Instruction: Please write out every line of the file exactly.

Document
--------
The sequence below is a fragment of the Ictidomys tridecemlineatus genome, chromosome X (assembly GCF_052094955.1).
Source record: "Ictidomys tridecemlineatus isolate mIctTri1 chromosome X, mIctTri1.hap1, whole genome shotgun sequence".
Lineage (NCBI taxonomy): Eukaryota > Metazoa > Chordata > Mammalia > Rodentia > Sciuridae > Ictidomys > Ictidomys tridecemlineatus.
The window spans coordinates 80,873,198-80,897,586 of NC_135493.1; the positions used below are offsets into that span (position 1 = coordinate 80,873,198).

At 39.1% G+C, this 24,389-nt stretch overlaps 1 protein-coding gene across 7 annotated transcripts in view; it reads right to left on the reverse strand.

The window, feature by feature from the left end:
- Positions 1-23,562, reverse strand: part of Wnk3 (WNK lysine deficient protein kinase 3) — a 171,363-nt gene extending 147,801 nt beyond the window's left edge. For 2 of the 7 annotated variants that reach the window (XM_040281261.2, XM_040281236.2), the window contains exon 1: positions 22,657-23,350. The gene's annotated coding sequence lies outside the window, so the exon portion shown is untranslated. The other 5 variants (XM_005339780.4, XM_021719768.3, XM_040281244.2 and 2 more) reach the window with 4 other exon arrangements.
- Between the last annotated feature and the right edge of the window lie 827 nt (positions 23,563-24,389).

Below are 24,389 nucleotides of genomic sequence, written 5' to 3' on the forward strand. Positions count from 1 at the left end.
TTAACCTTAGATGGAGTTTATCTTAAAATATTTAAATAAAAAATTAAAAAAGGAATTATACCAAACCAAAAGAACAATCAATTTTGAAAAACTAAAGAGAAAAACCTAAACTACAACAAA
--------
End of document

The sequence below is a fragment of the Ictidomys tridecemlineatus genome, chromosome X (assembly GCF_052094955.1).
Source record: "Ictidomys tridecemlineatus isolate mIctTri1 chromosome X, mIctTri1.hap1, whole genome shotgun sequence".
Lineage (NCBI taxonomy): Eukaryota > Metazoa > Chordata > Mammalia > Rodentia > Sciuridae > Ictidomys > Ictidomys tridecemlineatus.
The window spans coordinates 80,873,198-80,897,586 of NC_135493.1; the positions used below are offsets into that span (position 1 = coordinate 80,873,198).

At 39.1% G+C, this 24,389-nt stretch overlaps 1 protein-coding gene across 7 annotated transcripts in view; it reads right to left on the reverse strand.

The window, feature by feature from the left end:
- Positions 1-23,562, reverse strand: part of Wnk3 (WNK lysine deficient protein kinase 3) — a 171,363-nt gene extending 147,801 nt beyond the window's left edge. For 2 of the 7 annotated variants that reach the window (XM_040281261.2, XM_040281236.2), the window contains exon 1: positions 22,657-23,350. The gene's annotated coding sequence lies outside the window, so the exon portion shown is untranslated. The other 5 variants (XM_005339780.4, XM_021719768.3, XM_040281244.2 and 2 more) reach the window with 4 other exon arrangements.
- Between the last annotated feature and the right edge of the window lie 827 nt (positions 23,563-24,389).

Below are 24,389 nucleotides of genomic sequence, written 5' to 3' on the forward strand. Positions count from 1 at the left end.
TTAACCTTAGATGGAGTTTATCTTAAAATATTTAAATAAAAAATTAAAAAAGGAATTATACCAAACCAAAAGAACAATCAATTTTGAAAAACTAAAGAGAAAAACCTAAACTACAACAAA